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You don't need to win primaries for them to work

Ruth Marcus's column arguing that Arizona's "Clean Elections" law gave rise to the state's immigration law by making it easier for populist candidates to fund themselves and for the extremist wing of the Republican Party to primary and wipe out the moderates is interesting. The only addition I'd make is that campaign-finance reform doesn't seem to be a particularly important part of this mix. If you look at House or Senate Republicans, you're seeing primary challenges mounted in the absence of Arizona's law that are nevertheless proving extremely effective at turning sensible conservatives into people who'll do whatever the base demands.

Watching Chuck Grassley adopt the death panel nonsense because he was facing a conservative primary challenge was very instructive. Primaries don't need to succeed to work. If you get sensible legislators to act like hardliners, than that's pretty much as good as electing hardliners. And this will only get worse if conservative stalwarts like Sen. Bob Bennett lose in 2010, as the remaining Republicans will feel much less confident in their ability to weather even an unlikely primary challenge. Campaign-finance reform might help you win primaries, but you actually don't need to win that many of them to get everyone else to realize that they can lose a primary challenge, and thus better act accordingly.

By Ezra Klein  |  May 5, 2010; 11:29 AM ET
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You can also see this happening on the left with Specter.

The problem of course is that this behavior only last as long as the election. I have no doubt that Specter will go back to being a moderate when he no longer has to worry about Sestak.

Posted by: lol-lol | May 5, 2010 11:55 AM | Report abuse


not just Specter but also Halter and Lincoln.

Posted by: visionbrkr | May 5, 2010 12:33 PM | Report abuse

When Rep. Mark Kirk (R-IL) first ran for Congress 10 years ago, he promised to represent the district in the spirit of the moderate Republican who was retiring.

After winning the election, he promptly reverted to his more right-leaning ways.

I'm not judging his ideology, just pointing out that elected representatives have to get elected to survive. Some years they zig to do it, in other years they will zag.

Personally, I think you're giving the hardliners too much credit. I realize it's very fashionable to write about them now, but I wouldn't get too wedded to them. People don't want to be governed by an angry crowd from either end of the political spectrum. Remember how fast Newt's political career flamed out?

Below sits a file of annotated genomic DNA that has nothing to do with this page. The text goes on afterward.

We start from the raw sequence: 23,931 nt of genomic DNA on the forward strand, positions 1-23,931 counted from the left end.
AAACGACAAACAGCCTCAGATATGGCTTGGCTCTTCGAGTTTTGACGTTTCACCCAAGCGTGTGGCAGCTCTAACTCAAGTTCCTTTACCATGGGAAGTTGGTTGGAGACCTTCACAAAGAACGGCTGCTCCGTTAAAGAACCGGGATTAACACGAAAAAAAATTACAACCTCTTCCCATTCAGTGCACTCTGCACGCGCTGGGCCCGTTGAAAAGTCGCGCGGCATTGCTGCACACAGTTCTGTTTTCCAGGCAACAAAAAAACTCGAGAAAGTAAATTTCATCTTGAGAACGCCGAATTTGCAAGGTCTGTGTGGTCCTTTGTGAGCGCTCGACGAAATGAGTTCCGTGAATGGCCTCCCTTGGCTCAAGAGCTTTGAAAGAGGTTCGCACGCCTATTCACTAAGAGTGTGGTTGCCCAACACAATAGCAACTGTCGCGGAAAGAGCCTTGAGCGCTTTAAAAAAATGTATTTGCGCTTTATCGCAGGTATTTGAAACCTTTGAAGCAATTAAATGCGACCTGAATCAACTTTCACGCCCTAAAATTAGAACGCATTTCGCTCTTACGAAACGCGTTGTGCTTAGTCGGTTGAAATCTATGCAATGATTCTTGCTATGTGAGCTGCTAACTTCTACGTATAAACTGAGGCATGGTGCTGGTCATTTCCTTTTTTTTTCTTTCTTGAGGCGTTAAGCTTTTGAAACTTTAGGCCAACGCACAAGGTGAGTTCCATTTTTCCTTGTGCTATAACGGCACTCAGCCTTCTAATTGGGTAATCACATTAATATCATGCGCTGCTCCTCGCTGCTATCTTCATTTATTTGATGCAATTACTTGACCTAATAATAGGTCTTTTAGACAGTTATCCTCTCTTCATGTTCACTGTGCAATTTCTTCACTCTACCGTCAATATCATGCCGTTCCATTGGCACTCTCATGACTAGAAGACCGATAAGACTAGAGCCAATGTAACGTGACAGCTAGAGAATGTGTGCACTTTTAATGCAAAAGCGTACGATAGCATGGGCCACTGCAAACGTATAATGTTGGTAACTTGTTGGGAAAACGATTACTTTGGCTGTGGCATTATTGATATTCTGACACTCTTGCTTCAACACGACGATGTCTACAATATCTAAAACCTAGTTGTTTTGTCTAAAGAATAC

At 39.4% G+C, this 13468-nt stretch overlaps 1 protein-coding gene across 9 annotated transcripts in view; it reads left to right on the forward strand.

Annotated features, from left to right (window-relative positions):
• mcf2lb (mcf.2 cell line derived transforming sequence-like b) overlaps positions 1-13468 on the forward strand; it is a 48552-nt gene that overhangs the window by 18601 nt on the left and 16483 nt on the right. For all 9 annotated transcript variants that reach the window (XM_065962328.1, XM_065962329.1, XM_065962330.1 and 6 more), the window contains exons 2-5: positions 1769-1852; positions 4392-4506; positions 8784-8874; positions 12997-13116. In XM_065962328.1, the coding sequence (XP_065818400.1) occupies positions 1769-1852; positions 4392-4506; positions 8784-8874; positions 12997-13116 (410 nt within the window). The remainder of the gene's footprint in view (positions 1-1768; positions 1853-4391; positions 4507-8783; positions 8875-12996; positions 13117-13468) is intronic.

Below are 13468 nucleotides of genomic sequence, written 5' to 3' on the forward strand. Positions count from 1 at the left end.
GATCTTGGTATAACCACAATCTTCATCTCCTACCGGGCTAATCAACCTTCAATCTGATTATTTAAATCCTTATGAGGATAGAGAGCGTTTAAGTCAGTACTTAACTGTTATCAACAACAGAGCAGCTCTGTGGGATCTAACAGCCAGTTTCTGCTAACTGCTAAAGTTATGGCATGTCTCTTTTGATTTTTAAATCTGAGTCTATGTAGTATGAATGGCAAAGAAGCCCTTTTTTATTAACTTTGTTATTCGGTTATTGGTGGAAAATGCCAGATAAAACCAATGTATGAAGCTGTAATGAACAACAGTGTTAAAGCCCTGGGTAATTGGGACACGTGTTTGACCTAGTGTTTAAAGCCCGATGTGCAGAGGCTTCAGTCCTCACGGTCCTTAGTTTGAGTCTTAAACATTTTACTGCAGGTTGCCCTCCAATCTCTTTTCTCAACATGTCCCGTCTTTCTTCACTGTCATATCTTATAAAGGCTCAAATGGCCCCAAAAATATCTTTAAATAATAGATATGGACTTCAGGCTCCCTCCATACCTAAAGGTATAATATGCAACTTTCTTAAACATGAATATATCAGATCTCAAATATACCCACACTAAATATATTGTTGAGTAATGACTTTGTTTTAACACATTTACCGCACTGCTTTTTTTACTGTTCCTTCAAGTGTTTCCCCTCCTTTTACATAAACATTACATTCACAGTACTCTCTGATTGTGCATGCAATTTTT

Posted by: MsJS | May 5, 2010 12:40 PM | Report abuse

Check out the hypocrisy:

Posted by: teabagger1 | May 5, 2010 12:49 PM | Report abuse

Would open primaries bring things to the center, or just invite a backlash leading to more hard-line candidates?

Posted by: jduptonma | May 5, 2010 12:59 PM | Report abuse

Clean elections may allow more populist candidates to pass such laws as Arizona's Immigration Law, but don't forget, these laws are a reflection of the state's electorate. If the electorate doesn't get what a majority wants, then democracy fails, as it does so with or without Clean Elections. Rasmussen poll, 67% of Arizonians favor the Immigration Law. If thats not a public endorsement, I don't know what one is.

Posted by: photek00 | May 5, 2010 1:28 PM | Report abuse

photek00: "Rasmussen poll, 67% of Arizonians favor the Immigration Law. If thats not a public endorsement, I don't know what one is."

You want to know what one is? A similar number obtained by a real pollster, not a Republican mouthpiece.

Posted by: dal20402 | May 5, 2010 2:54 PM | Report abuse


you're right. Rasmussen can be biased.

How about the New York Times?


Posted by: visionbrkr | May 5, 2010 4:18 PM | Report abuse

"...turning sensible conservatives into people who'll do whatever the base demands."

If we aren't careful we might end up with politicians who actually do what the electorate wants!

Posted by: MrDo64 | May 5, 2010 4:19 PM | Report abuse

Primaries are constrained by the general election. As moderates get knocked off in the primary, so too do radicals get knocked off in the general.

All this conservative discipline is liable to limit the extent of their gains, despite the potential of this favorable election cycle.

Posted by: zosima | May 6, 2010 1:59 AM | Report abuse

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